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" --audetque viris concurrere virgo." " This wensche stoutlye rencounter durst with men."
STEEVENS. 470. —towards his feet;] To see if, according to the common opinion, his feet be cloven. JOHNSON.
475. For, in my sense, 'tis happiness to die.] The same thought has already occurred in Antony and Cleopatra:
16_'Tis well thou’rt gone-
STEEVENS. 477. –in the practicem] In the snare, by the stratagem
JOHNSON. 505. -in the interim] The first copy has, in the nick. It was, I suppose, thought upon revisal, that nick was too familiar.
JOHNSON. 533. Speak of me as I am;-] The first quarto reads, Speak of them as they are. The present reading, which is the reading of the folio, has more force. JOHNSON. 537 of one, whose hand,
Like the base Indian threw a pearl away
Richer than all his tribe ;-] I have restored Judian, from the elder quarto, as the genuine and more eligible reading. Mr. Pope thinks this was occasioned probably by the word tribe just after: I have many reasons to oppose this opinion. In the first place, the most ignorant Indian, I believe, is so far the reverse of the dung-hill-cock in the fable, as to know the estimation of a pearl beyond that of a barley
so that, in that respect, the thought itself would not be just. Then, if our author had designed
to reflect on the ignorance of the Indian without any farther reproach, he would have called him rude, and not base. Again, I am persuaded, as my friend Mr. Warburton long ago observed, the plorase is not here literal, but metaphorical: and, by his pearl, our author very properly means a fine woman. But Mr. Pope objects farther to the reading Judian, because, to make sense of this, we must pre-suppose some particular story of a Jew alluded to; which is much less obvious: but has Shakspere never done this but in this single instance ? I am satisfied, in his Fudian, he is alluding to Herod; who, in a fit of blind jealousy, threw away such a jewel of a wife as Mariamne was to him. What can be more parallel in circumstance, than the conduct of Herod and Othello? Nor was the story so little obvious as Mr. Pope seems to imagine : for, in the year 1613, the lady Elizabeth Carew published a tragedy called MARIAM, the Fair Queen of JEWRY. I shall only add, that our author might write Judian, or Judean (if that should be alleged as any objection), instead of Judæan, with the same licence and change of accent, as, in his Antony and Cleopatra, he shortens the second syllable of Euphrates in pronunciation : which was liberty likewise taken by Spenser, of whom our author was a studious imitator.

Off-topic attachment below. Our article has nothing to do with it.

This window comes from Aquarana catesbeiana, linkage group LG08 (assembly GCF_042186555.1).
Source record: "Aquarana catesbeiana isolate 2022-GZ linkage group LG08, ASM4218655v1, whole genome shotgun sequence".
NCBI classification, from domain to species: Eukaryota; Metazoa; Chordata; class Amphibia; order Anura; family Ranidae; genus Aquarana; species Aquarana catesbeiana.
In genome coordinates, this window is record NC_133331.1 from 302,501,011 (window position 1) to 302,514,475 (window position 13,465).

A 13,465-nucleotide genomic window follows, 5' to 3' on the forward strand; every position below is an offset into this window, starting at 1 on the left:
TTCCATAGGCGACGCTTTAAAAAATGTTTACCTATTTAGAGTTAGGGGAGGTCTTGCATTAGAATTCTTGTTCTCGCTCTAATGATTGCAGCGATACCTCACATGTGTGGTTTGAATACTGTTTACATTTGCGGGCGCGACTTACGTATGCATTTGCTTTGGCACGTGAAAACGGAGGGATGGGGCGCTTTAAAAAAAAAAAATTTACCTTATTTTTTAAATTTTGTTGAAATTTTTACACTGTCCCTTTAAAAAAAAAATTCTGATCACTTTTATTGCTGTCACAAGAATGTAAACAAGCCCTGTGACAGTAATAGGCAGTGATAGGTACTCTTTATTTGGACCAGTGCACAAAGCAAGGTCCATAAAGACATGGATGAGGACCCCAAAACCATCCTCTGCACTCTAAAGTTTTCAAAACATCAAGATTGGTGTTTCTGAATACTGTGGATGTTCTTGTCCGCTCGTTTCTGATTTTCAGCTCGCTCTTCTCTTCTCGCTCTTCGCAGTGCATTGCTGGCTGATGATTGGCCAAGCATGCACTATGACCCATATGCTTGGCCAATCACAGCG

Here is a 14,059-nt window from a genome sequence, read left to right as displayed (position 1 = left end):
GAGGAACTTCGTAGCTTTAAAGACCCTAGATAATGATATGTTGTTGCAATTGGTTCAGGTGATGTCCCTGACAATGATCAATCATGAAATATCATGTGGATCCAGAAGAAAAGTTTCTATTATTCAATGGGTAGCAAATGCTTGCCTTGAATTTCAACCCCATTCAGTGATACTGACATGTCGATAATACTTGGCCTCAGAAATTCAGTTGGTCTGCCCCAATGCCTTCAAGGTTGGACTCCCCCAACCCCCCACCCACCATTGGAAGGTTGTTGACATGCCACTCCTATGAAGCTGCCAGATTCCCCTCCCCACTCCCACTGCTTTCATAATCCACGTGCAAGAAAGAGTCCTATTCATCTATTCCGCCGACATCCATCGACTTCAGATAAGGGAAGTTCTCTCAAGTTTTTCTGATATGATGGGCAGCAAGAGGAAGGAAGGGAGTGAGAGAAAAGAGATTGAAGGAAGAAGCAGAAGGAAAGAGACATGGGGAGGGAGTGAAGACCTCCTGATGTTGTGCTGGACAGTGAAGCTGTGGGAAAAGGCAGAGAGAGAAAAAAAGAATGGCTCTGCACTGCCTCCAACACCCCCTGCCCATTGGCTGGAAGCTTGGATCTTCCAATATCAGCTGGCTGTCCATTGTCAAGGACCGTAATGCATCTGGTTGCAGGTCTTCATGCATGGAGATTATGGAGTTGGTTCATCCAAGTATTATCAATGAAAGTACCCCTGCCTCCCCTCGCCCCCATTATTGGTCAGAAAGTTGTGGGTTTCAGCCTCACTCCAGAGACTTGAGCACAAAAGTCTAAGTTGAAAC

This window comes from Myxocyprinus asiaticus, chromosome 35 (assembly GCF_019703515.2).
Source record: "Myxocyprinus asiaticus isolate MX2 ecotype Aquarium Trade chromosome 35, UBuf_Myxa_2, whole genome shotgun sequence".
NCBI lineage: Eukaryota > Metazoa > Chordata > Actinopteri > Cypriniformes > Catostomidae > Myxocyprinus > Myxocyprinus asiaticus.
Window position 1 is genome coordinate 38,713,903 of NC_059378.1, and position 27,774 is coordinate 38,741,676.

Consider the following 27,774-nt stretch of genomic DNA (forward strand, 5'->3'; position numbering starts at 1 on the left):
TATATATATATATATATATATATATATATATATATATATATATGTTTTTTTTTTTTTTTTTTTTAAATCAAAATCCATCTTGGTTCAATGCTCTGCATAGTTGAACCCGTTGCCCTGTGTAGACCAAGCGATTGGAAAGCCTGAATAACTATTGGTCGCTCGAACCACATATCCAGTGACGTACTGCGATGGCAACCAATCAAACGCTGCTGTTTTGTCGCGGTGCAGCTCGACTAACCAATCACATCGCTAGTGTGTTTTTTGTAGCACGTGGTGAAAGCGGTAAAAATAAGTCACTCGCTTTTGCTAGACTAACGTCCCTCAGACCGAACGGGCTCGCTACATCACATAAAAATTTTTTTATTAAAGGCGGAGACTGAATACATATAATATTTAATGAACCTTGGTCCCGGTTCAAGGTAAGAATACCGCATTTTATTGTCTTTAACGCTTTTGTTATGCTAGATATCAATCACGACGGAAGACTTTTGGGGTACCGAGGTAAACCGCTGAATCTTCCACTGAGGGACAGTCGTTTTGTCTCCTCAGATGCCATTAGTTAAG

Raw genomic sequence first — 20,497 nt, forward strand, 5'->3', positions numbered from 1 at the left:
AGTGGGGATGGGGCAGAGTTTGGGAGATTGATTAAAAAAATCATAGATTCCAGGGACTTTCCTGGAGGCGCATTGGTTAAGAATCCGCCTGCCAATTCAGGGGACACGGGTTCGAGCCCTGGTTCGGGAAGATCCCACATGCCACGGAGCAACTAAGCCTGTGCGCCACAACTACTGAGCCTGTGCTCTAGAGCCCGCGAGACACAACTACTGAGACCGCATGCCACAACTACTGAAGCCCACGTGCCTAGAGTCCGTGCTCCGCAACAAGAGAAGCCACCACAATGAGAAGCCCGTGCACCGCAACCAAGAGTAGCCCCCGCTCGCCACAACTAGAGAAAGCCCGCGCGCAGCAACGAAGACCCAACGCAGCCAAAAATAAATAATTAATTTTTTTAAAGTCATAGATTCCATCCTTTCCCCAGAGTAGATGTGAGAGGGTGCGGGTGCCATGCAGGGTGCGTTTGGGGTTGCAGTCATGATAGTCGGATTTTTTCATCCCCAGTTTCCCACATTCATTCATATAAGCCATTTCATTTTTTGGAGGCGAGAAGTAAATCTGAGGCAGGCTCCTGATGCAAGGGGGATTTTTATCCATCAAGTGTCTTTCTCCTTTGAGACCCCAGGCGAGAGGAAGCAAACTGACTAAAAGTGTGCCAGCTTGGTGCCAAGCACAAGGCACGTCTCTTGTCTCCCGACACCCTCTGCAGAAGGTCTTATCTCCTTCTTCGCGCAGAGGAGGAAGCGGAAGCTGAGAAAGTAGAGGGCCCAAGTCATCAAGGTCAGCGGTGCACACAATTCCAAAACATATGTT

THEOBALD. Like the base Indian, threw a pearl away] The elder quarto reads Judian, and this is certainly right. And by the Judian is meant Herod, whose usage to Mariamne is so apposite to the speaker's case, that a
more proper instance could not be thought of. Be. sides, he was the subject of a tragedy at that time, as appears from the words in Hamlet, where an ill player is described,
"-to out-herod Herod.” The metaphorical term of a pearl for a fine woman, is so common as scarce to need examples.
WARBURTON. I cannot join with the learned criticks in conceiving this passage to refer either to the ignorance of the natives of India, in respect of pearls, or the well-known story of Herod and Mariamne. The poet might just as fairly be supposed to have alluded to that of Jephthah and his daughter.
Othello, in detestation of what he had done, seems to compare himself to another person who had thrown away a thing of value, with some circumstances of the meanest villany, which the epithet base seems to imply in its general sense, though it is sometimes used only for low or mean.